Sunday 21 October 2012

Proposed cleaners' pay starts from $1,000: Tripartite Cluster for Cleaners recommendations on progressive wages 2012

Group's recommendations will give them 23% boost in wages
By Toh Yong Chuan, The Straits Times, 19 Oct 2012

A NEW pay structure has been proposed for cleaners, with $1,000 set as the basic monthly starting pay.

This unprecedented move by a group of officials from unions, cleaning companies and the Government would raise the pay of cleaners by 23 per cent.

Currently, the median gross monthly pay of office cleaners is $815 a month, according to figures from the Manpower Ministry (MOM).

The pay guidelines also set out higher wages for cleaners doing more difficult jobs, stipulating the minimum amount they should be paid.

These suggested pay guidelines were announced yesterday at an event by NTUC deputy secretary-general Heng Chee How, who chairs the group.

He said that while these wage benchmarks are just "a set of indicative wages", he hopes companies will put them into practice.

The National Trades Union Congress has been striving to raise wages in the cleaning sector, as these have not risen in tandem with Singapore's economic growth.

Cleaners are the second lowest-paid workers in Singapore, earning more only than car washers, who make $750 a month.

Under the proposed guidelines, cleaners are categorised into three groups: those who clean offices, Housing Board estates, and hawker centres or food courts.

In each group, a minimum basic salary is recommended, with higher amounts for the more difficult jobs. For example, while all cleaners should get basic monthly pay of at least $1,000, those who clean HDB estates or wash dishes at hawker centres should be paid at least $1,200 each month because the work is harder.

Currently, dishwashers are paid $1,050 a month, according to MOM's figures.

Cleaning supervisors should get at least $1,600 a month, up from their current median pay of $1,485.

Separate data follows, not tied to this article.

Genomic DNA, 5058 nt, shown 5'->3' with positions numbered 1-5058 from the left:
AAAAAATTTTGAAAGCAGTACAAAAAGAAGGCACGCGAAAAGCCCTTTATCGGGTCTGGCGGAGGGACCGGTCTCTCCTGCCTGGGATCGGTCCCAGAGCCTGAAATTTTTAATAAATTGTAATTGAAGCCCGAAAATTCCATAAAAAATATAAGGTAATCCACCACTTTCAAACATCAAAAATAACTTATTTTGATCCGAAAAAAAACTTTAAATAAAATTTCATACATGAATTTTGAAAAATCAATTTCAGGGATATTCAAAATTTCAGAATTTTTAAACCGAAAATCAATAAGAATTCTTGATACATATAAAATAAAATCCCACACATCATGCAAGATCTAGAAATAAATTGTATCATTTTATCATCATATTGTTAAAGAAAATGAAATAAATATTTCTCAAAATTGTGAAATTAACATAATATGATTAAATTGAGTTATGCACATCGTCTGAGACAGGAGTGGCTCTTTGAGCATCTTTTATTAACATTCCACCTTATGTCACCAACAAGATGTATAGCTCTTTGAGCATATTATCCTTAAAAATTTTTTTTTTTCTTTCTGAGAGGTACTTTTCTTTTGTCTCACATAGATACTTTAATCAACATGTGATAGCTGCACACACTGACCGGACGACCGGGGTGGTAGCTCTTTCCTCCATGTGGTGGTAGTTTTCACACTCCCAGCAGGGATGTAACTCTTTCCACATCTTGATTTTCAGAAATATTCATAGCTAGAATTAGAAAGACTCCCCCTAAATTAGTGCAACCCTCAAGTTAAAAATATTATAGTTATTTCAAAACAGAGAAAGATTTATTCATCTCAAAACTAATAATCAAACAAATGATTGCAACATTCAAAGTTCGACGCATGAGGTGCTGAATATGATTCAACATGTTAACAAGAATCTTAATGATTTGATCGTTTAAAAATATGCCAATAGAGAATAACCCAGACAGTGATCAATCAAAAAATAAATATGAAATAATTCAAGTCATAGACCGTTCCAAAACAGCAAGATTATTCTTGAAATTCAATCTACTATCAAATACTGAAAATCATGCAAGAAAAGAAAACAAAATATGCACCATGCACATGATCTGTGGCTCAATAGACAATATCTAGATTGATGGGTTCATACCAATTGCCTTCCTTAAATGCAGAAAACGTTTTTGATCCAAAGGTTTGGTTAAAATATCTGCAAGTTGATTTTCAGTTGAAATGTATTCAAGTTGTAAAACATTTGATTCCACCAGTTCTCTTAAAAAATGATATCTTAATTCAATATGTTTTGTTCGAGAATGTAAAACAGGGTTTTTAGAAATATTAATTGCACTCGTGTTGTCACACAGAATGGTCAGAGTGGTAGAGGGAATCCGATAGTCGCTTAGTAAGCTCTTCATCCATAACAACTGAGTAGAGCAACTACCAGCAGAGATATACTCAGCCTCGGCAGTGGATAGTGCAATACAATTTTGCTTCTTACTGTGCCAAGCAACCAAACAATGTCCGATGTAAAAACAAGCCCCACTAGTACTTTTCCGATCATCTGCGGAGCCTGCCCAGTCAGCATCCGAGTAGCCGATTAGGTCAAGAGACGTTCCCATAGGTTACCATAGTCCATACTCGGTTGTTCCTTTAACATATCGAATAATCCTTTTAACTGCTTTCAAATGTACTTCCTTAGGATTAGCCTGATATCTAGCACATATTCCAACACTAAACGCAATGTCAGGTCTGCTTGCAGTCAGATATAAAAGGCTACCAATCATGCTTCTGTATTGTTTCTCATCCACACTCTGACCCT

These pay guidelines, however, are not a move to set minimum wages for the cleaning sector, said labour MP Zainal Sapari, who was also present at the event.

"The guidelines motivate cleaners to look forward to higher salaries, whereas a minimum wage just sets a minimum pay and there is no higher pay for cleaners to look forward to," he said.

But it would not be drawn into setting a timeline for raising their pay. "But I personally hope that it will not take more than two years," Mr Zainal said.

Singapore has 70,000 cleaners, of whom 46,000 are locals.

Cleaning companies interviewed foresee their wage bills rising but are resigned to it as the tight labour market has already forced them to raise pay to retain their cleaners.

Said Mr Tony Lim, managing director of Ban Chuan Trading and Engineering, which hires about 400 cleaners: "If we don't pay them, they will just join other companies."

He has 21 full-time cleaners who clean the Marsiling HDB estate daily, and he increased their monthly pay to $1,200 last month.

Mr Milton Ng, president of the Environmental Management Association of Singapore, added that those who buy cleaning services will also be paying more.

"With the latest move, the cost of cleaning contracts can go up by 20 per cent," he said.

But while the handful of cleaners interviewed look forward to higher pay, at least one person is worried about the impact of rising cleaning costs.

Mr Goh Ak Kee, chairman of the Bedok North Block 216 food centre and market hawker's association that represents 82 stalls, said monthly cleaning costs at the hawker centre have gone up by $30 this month.

The stall owners agreed not to pass the costs on to consumers this time round.

"But if cleaning costs keep going up, the stall owners will have no choice but to increase prices to cover the higher costs because they are also running businesses," he said.

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